Tracing fluid transfer across subduction zones using iron and zinc stable isotopes
|Dates:||7 November 2018|
|Times:||13:00 - 14:00|
|What is it:||Seminar|
|Organiser:||Department of Earth and Environmental Sciences|
|Who is it for:||University staff, Current University students|
|Speaker:||Dr Helen Williams|
Our speaker is Dr Helen Williams from the Department of Earth Sciences at the University of Cambridge.
Subduction zones are the main site of volatile element transfer between the downgoing plate, the overriding mantle
wedge and the Earth’s deep interior. The breakdown of serpentine minerals within the downgoing slab and the fluids
released play a fundamental role in volatile cycling as well as the redox evolution of the sub-arc mantle. Constraining
subduction-related serpentinite devolatilisation is essential in order to better understand of the nature and composition
of slab-derived fluids and fluid/rock interactions. Iron and Zn stable isotopes are recently-established geochemical tracers
can trace fluid composition and speciation as isotope partitioning is driven by changes in oxidation state, coordination, and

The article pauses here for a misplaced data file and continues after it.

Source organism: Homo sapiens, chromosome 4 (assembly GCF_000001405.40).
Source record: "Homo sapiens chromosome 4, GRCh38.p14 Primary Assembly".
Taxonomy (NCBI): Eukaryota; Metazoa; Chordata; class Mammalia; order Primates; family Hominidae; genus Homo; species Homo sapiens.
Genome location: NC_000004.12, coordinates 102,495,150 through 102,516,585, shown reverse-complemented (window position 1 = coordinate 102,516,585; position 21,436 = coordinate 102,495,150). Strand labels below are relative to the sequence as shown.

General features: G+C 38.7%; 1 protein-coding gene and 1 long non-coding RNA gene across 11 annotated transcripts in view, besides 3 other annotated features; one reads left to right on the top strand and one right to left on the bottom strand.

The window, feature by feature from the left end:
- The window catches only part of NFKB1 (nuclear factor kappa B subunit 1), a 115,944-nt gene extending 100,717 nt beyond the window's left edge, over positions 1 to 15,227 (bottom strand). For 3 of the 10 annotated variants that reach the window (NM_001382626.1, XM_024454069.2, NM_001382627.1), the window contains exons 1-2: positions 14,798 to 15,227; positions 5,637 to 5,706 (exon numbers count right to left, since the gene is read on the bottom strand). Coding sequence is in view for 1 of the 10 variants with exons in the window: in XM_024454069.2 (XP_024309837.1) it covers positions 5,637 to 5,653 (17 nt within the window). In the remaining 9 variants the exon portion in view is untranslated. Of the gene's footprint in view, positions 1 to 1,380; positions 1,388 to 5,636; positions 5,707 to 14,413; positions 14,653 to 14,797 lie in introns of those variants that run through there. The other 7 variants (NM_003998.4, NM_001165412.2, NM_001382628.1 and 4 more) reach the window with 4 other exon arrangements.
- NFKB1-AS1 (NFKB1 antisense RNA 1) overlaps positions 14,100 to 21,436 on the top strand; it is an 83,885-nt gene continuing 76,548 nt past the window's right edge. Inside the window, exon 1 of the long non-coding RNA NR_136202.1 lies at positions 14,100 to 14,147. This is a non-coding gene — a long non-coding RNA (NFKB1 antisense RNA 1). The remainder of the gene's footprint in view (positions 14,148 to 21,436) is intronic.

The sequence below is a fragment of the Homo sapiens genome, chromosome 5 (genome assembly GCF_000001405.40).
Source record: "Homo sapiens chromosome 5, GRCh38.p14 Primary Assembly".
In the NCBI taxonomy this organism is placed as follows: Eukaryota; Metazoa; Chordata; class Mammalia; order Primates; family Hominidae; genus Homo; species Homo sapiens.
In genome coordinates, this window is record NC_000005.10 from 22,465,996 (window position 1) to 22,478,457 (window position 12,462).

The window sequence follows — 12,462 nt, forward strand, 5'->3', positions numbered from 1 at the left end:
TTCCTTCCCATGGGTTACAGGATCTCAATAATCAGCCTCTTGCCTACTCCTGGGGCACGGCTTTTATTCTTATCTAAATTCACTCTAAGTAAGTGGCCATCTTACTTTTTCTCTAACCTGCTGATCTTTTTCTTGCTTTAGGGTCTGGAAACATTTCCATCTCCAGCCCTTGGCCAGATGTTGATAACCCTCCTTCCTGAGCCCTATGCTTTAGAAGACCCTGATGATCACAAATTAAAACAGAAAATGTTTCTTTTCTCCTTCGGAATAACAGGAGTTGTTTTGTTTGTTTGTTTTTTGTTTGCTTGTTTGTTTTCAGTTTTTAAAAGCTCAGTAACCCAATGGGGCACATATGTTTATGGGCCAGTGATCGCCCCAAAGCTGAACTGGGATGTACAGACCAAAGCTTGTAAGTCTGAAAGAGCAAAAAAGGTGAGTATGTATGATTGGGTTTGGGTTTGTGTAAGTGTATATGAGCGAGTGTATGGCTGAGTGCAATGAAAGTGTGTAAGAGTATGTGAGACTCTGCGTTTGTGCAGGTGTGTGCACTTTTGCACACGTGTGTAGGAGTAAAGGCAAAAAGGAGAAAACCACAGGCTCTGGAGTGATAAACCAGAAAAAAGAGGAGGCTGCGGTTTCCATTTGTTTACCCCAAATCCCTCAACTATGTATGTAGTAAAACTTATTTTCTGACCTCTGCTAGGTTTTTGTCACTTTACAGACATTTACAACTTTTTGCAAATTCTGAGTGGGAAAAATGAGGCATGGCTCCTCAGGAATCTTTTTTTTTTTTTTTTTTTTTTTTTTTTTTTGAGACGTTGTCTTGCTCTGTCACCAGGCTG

bonding environment. In the case of serpentinite devolatilisation, Fe isotope fractionation should reflect changes in Fe
redox state and the formation of chloride and sulfide complexes; Zn isotope fractionation should be sensitive to complexation
with carbonate, sulfide and sulfate anions. This study involved targeting samples from Western Alps ophiolite complexes,
interpreted as remnants of serpentinized oceanic lithosphere metamorphosed and devolatilized during subduction. A striking
negative correlation is present between bulk serpentinite Fe isotope composition and proportion of ferric iron, with the
highest grade samples displaying the heaviest Fe isotope compositions and proportion of oxidised iron. The same samples
also display a corresponding variation in Zn isotopes, with the highest grade samples displaying isotopically light compositions.
The negative correlation between Fe and Zn isotopes and decrease in ferric iron content can explained by serpentinite sulphide
breakdown and the release of fluids enriched in isotopically light Fe and heavy Zn sulphate complexes. The migration of these
highly oxidizing sulfate-bearing fluids from the slab to the slab-mantle interface or mantle wedge has important implications
for the redox evolution of the sub-arc mantle and the transport of metals from the subducting slab.
Coffee and tea will be available after the seminar in the first floor foyer of the Williamson Building.
Dr Helen Williams
Role: Lecturer in Geochemistry, Petrology and Cosmochemistry
Organisation: University of Cambridge
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